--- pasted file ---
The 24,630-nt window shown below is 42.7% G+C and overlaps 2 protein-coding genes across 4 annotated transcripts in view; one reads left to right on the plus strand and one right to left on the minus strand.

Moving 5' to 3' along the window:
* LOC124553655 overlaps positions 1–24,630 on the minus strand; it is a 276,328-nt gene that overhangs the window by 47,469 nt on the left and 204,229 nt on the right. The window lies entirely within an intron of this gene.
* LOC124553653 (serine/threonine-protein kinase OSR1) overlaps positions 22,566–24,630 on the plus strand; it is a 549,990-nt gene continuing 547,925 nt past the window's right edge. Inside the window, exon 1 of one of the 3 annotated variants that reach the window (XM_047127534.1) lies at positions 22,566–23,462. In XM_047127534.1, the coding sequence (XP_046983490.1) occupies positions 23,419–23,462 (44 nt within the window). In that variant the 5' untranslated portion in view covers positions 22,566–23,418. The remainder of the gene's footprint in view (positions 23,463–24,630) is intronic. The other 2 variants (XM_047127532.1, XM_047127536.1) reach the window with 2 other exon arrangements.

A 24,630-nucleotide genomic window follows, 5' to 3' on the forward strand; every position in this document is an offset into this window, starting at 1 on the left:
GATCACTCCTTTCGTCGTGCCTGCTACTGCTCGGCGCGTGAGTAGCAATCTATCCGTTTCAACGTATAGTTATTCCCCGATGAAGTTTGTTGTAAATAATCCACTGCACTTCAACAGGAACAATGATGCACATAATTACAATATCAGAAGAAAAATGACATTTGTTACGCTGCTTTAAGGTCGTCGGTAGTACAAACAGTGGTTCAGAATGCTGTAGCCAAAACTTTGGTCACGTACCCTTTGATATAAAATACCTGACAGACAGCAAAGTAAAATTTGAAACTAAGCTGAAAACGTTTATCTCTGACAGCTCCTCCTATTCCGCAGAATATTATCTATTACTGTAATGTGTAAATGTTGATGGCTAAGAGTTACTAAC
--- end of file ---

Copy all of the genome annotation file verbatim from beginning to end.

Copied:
The 24,630-nt window shown below is 42.7% G+C and overlaps 2 protein-coding genes across 4 annotated transcripts in view; one reads left to right on the plus strand and one right to left on the minus strand.

Moving 5' to 3' along the window:
* LOC124553655 overlaps positions 1–24,630 on the minus strand; it is a 276,328-nt gene that overhangs the window by 47,469 nt on the left and 204,229 nt on the right. The window lies entirely within an intron of this gene.
* LOC124553653 (serine/threonine-protein kinase OSR1) overlaps positions 22,566–24,630 on the plus strand; it is a 549,990-nt gene continuing 547,925 nt past the window's right edge. Inside the window, exon 1 of one of the 3 annotated variants that reach the window (XM_047127534.1) lies at positions 22,566–23,462. In XM_047127534.1, the coding sequence (XP_046983490.1) occupies positions 23,419–23,462 (44 nt within the window). In that variant the 5' untranslated portion in view covers positions 22,566–23,418. The remainder of the gene's footprint in view (positions 23,463–24,630) is intronic. The other 2 variants (XM_047127532.1, XM_047127536.1) reach the window with 2 other exon arrangements.

A 24,630-nucleotide genomic window follows, 5' to 3' on the forward strand; every position in this document is an offset into this window, starting at 1 on the left:
GATCACTCCTTTCGTCGTGCCTGCTACTGCTCGGCGCGTGAGTAGCAATCTATCCGTTTCAACGTATAGTTATTCCCCGATGAAGTTTGTTGTAAATAATCCACTGCACTTCAACAGGAACAATGATGCACATAATTACAATATCAGAAGAAAAATGACATTTGTTACGCTGCTTTAAGGTCGTCGGTAGTACAAACAGTGGTTCAGAATGCTGTAGCCAAAACTTTGGTCACGTACCCTTTGATATAAAATACCTGACAGACAGCAAAGTAAAATTTGAAACTAAGCTGAAAACGTTTATCTCTGACAGCTCCTCCTATTCCGCAGAATATTATCTATTACTGTAATGTGTAAATGTTGATGGCTAAGAGTTACTAAC